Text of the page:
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Starting with Stock

Whether it be miso soup in the morning, a bowl of ramen at lunch or a multi-course kaiseki ryori dinner at night, good Japanese food is typically defined by its stock, its lovingly prepared dashi.

Human beings can detect five basic tastes: sweet, sour, salty, bitter and umami. Umami was discovered and named in 1907 by Dr. Kikunae Ikeda (1864–1936) of what is now the University of Tokyo. Comprising glutamic acid, inosine acid, and guanylyl acid, umami can be detected to varying degrees in vegetables, meat, fish, seaweed and other foodstuffs.

In many cuisines around the world, broths are made by extracting the flavours contained in certain ingredients through simmering. In French cuisine, for example, bouillon is prepared by simmering animal bones, vegetables and aromatic herbs and is used as a base for soups and sauces. In Chinese cooking, a master stock is prepared with a wide variety of spices and flavorings and used for poaching meats. In Japan, dashi stock is prepared by simmering or steeping ingredients that are packed with umami. The dashi produced is used as the base for many Japanese dishes, such as one-pot nabe stews, miso soup and all manner of noodle dishes.

The ingredients typically used to make dashi, either singularly or in combination, are katsuobushi (dried, fermented bonito), dried kombu kelp, niboshi (dried sardines) and dried shiitake mushrooms.

“One of the obvious characteristics of dashi ingredients is that they have been dried,” says Jun Nakayama, manager of the Wadakyu stall at Tokyo’s Tsukiji Fish Market. “Desiccation intensifies the ingredients’ flavors and also means they can be stored for a long time. It is said that samurai carried blocks of katsuobushi with them as an emergency food supply going into battle.”

Wadakyu, which was founded in 1925, specializes in the production and sale of katsuobushi. Production of authentic katsuobushi takes about four months to complete, the process entailing filleting the katsuo bonito, boiling and deboning the fillet, steaming it, cultivating mold on the surface and periodically drying it in the sun. The finished product looks like a hunk of wood and has been certified as the hardest food on the planet by Guinness World Records.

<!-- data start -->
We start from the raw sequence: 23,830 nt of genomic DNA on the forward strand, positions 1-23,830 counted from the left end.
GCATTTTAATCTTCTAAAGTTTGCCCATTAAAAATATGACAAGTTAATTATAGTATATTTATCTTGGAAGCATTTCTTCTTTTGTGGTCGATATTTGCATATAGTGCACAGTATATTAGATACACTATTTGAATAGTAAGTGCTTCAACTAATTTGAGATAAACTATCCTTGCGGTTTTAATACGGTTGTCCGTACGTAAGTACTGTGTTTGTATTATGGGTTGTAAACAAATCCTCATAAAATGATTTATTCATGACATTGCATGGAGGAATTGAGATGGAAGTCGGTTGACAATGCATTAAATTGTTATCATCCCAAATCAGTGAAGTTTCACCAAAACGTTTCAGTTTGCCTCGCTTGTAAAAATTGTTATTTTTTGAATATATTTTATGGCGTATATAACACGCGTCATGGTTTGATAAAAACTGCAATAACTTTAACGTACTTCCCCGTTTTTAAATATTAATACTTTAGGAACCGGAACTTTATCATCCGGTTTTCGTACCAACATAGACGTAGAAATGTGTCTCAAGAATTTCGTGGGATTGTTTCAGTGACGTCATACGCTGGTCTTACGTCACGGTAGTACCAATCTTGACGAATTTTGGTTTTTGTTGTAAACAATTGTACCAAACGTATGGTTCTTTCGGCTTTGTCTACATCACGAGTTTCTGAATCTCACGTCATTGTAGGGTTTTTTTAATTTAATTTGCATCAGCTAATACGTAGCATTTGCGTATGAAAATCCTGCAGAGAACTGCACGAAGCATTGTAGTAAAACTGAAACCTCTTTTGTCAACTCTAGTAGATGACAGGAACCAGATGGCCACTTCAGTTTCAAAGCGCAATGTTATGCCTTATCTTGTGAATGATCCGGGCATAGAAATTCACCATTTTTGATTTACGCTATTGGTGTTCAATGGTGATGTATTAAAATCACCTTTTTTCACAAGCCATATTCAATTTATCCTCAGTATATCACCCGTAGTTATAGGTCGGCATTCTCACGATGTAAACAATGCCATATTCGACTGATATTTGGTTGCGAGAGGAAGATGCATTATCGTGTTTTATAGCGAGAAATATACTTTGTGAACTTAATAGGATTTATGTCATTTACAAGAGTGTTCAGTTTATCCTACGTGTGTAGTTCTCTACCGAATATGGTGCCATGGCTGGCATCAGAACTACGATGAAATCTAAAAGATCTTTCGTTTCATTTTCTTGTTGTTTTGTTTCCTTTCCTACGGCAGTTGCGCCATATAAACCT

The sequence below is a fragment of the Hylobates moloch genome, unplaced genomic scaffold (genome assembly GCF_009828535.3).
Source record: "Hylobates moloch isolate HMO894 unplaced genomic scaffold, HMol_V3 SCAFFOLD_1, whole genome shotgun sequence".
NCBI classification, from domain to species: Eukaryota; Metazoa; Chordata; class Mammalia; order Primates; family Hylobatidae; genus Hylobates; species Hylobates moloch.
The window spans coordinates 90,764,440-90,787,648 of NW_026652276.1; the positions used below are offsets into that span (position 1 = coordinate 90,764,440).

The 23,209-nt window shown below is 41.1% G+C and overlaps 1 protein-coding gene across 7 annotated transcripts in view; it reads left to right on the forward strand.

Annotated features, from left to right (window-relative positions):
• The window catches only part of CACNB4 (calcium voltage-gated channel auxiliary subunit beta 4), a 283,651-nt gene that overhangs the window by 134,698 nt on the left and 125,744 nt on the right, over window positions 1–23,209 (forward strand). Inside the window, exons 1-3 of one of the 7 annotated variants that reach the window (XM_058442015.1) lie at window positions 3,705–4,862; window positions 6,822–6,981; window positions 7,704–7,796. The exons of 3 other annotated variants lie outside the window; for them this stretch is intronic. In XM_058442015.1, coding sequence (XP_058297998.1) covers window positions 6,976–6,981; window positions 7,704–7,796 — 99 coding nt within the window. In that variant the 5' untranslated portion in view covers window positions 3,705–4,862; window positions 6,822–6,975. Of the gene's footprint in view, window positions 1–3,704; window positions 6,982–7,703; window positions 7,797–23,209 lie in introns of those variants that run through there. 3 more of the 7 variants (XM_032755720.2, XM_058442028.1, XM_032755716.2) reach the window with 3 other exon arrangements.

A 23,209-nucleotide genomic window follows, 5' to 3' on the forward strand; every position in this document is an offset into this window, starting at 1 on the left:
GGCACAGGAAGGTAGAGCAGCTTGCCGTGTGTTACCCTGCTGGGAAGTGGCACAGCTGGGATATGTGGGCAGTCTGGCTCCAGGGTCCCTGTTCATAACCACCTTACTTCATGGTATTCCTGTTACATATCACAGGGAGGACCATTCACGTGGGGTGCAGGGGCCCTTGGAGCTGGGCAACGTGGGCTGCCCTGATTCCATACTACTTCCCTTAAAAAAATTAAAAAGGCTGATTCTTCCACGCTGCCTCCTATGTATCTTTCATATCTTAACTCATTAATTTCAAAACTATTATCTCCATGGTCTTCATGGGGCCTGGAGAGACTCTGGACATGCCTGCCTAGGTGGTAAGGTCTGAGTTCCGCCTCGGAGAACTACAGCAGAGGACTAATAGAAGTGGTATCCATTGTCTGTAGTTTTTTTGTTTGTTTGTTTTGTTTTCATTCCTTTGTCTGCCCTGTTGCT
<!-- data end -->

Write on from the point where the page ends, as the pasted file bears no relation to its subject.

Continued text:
To make dashi from katsuobushi, finely shaved katsuobushi flakes called kezuribushi is steeped in hot water to extract the maximum flavor. Kombu on the other hand is simmered, for about thirty minutes. The most basic dashi is prepared by first simmering the kombu and then adding the katsuobushi.

In the past, Japanese families shaved katsuobushi by themselves, but today most households prefer to use ready-made flakes. Nevertheless, the laborious and time-consuming nature of traditional dashi preparation is testimony to the long history and wisdom of Japanese culinary culture.

According to the non-profit organization Umami Information Center, dashi made of katsuobushi and kombu combined can increase the flavor of a soup by a factor of seven or eight compared with a soup using only one of the two ingredients. In addition, the strong umami flavor generated by dashi reduces the impulse to add too much unhealthy salt to dishes.

“The use of dashi properly made using all natural ingredients brings entirely different flavors to the dining experience,” says Nakayama. “In recent years, there has been a huge increase in the number of foreigners who know about dashi and what umami brings to food. I am sometimes peppered with a barrage of questions at the stall from foreign customers, something I find delightful.”

In response to growing demand overseas, Wadakyu started to produce katsuobushi in Galicia, Spain in 2015. Katsuobushi cannot be exported to Europe owing to regulations concerning its production method, which explains why many Japanese restaurants in Europe use katsuobushi produced overseas.

“I had a bowl of soup in a Japanese restaurant in Paris about ten years ago, but it did not taste so good,” says Wadakyu President Sachiyuki Wada. “The restaurant owner told me he could do nothing about it because he was not allowed to import katsuobushi.”

Wada chose Galicia as the location for production because it is a port through which many European bonito are landed before canning. The bonito brought into Galicia is not significantly different in quality from that used to make katsuobushi. Moreover, the dry Spanish climate is well suited to the katsuobushi production process.

Wada has been visiting wholesalers and restaurants in many parts of Europe to promote Spain-produced katsuobushi. The product has come to be highly valued by chefs at Japanese and other restaurants besides.

“Japanese people have the cultural custom of making maximum use of food materials such as fish and vegetables,” says Wada. “After making dashi using katsuobushi, for example, we might use the squeezed-out and dried flakes a second time as a topping for rice. We want to expand and promote that culture through our sales of katsuobushi as well.”